Drama off the air as 'red' TV takes over

PUBLISHED : Tuesday, 04 January, 2011, 12:00am
UPDATED : Tuesday, 04 January, 2011, 12:00am

The latest political manoeuvring by maverick Chongqing party boss Bo Xilai has seen prime-time dramas taken off the air on one of the municipality's television networks and replaced by 'red culture' programmes celebrating the Communist Party's revolutionary legacy.

As of yesterday, Chongqing Cable TV will no longer broadcast drama series between 7pm and 11pm - prime time for mainland TV - and will instead be beaming red culture programmes into millions of homes.

The Chongqing Morning Post said the revamp would make Chongqing the only big city on the mainland where prime-time television on a major local network did not feature any entertainment programming.

Bo's latest attempt to promote red culture - a campaign he launched in mid-2008 - is widely seen as part of an intensified push for a seat on the Politburo Standing Committee at next year's party congress. Previously, Bo organised tens of thousands of people to join him in singing 'red culture' songs, telling revolutionary stories and circulating Maoist mottos.

In another campaign likened to the policies promoted by Mao Zedong in the Cultural Revolution, Bo earlier called on 750,000 university students in the nation's biggest municipality to work with workers, farmers and soldiers for at least four months of their four years at university. Bo said scheme participants would gain social experience.

He has also embraced new media, launching a microblog last year and using it to promote his revolutionary image and political views.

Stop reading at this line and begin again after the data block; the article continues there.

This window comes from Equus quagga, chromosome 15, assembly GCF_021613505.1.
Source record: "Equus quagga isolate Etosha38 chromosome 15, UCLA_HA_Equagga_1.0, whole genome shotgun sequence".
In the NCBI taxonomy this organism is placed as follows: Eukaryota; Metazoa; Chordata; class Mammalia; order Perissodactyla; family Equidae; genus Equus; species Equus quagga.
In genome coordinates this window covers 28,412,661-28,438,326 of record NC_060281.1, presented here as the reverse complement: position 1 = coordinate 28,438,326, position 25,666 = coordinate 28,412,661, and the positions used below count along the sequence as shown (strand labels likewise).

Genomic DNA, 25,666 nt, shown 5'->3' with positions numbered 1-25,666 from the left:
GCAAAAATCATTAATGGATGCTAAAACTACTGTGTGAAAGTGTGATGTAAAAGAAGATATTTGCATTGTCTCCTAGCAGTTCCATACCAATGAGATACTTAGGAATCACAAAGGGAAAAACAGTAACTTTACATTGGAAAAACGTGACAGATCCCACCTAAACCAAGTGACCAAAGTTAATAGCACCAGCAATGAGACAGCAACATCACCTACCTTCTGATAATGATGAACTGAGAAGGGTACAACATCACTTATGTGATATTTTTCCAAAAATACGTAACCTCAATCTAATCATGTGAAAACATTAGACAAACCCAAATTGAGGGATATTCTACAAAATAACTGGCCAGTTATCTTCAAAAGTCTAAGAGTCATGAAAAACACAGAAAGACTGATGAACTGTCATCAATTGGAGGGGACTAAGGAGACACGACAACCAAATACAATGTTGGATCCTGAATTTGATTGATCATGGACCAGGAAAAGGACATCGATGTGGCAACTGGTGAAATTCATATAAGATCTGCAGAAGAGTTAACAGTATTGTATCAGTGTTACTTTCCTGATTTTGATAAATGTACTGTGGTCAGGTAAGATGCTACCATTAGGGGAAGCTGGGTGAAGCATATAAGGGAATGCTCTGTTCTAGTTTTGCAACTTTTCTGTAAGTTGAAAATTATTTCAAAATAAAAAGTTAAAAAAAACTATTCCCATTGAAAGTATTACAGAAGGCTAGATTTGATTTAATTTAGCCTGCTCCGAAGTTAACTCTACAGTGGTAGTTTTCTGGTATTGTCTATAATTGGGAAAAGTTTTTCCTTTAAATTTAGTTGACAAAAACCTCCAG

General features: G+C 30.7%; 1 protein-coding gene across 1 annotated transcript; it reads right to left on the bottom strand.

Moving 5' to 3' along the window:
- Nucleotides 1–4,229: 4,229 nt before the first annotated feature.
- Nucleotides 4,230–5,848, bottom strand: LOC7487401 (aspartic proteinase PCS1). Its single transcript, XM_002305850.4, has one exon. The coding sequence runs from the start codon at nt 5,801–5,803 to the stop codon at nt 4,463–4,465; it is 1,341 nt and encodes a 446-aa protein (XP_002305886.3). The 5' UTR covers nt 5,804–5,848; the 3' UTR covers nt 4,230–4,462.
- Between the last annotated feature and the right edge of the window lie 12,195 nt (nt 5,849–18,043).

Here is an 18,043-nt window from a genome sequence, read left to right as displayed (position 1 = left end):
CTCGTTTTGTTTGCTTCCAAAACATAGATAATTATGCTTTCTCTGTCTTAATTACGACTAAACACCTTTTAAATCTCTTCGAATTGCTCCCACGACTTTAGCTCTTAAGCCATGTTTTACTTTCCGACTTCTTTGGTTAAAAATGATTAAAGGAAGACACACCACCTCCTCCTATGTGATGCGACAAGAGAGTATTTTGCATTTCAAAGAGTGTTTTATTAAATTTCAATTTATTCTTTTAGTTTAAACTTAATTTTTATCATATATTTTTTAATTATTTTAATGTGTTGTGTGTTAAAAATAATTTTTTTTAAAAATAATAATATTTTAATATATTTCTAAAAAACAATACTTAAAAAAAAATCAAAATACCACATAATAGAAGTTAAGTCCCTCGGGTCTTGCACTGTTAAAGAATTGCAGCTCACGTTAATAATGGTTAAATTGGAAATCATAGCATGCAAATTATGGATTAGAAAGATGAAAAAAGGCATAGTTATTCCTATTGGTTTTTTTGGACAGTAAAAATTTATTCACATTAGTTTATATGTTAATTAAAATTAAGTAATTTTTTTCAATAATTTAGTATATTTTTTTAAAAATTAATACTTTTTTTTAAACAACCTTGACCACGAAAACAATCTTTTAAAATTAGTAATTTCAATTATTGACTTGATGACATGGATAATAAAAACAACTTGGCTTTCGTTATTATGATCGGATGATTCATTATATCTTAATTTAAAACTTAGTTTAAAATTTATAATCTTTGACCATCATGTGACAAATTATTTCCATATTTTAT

To the surprise of observers at home and abroad, Vice-President Xi Jinping praised Bo for his red culture campaign and a clampdown on triad bosses and their friends in government in a high-profile, three-day visit to Chongqing early last month. Xi and Bo are considered dominant members of the 'princelings', a group of descendants of high-ranking party officials.

Professor Joseph Cheng Yu-shek, a political scientist at City University, said yesterday that Bo's actions reflected his ambitions for a seat on the Politburo Standing Committee, the party's most powerful grouping, when it is restructured next year.

'There are two types of top leaders jockeying for places on the committee,' Cheng said. 'One type, such as Xi Jinping and [Vice-Premier] Li Keqiang , are, for the time being, assured of playing a role in the ultimate decision-making body.

'Therefore, they will adopt a relatively low profile and avoid controversy to ensure their advancement in the political struggle. But the other type of leaders, who have less chance of promotion at the moment, will certainly engage in more political posturing and fight very hard for a place on the committee.

'Bo is an outstanding example of the second type of leader.'

Cheng said Bo had spotted an ideological vacuum before rolling out the red culture campaigns. 'By doing so, Bo can, at least to a certain degree, please a considerable number of veterans in the party,' he said.

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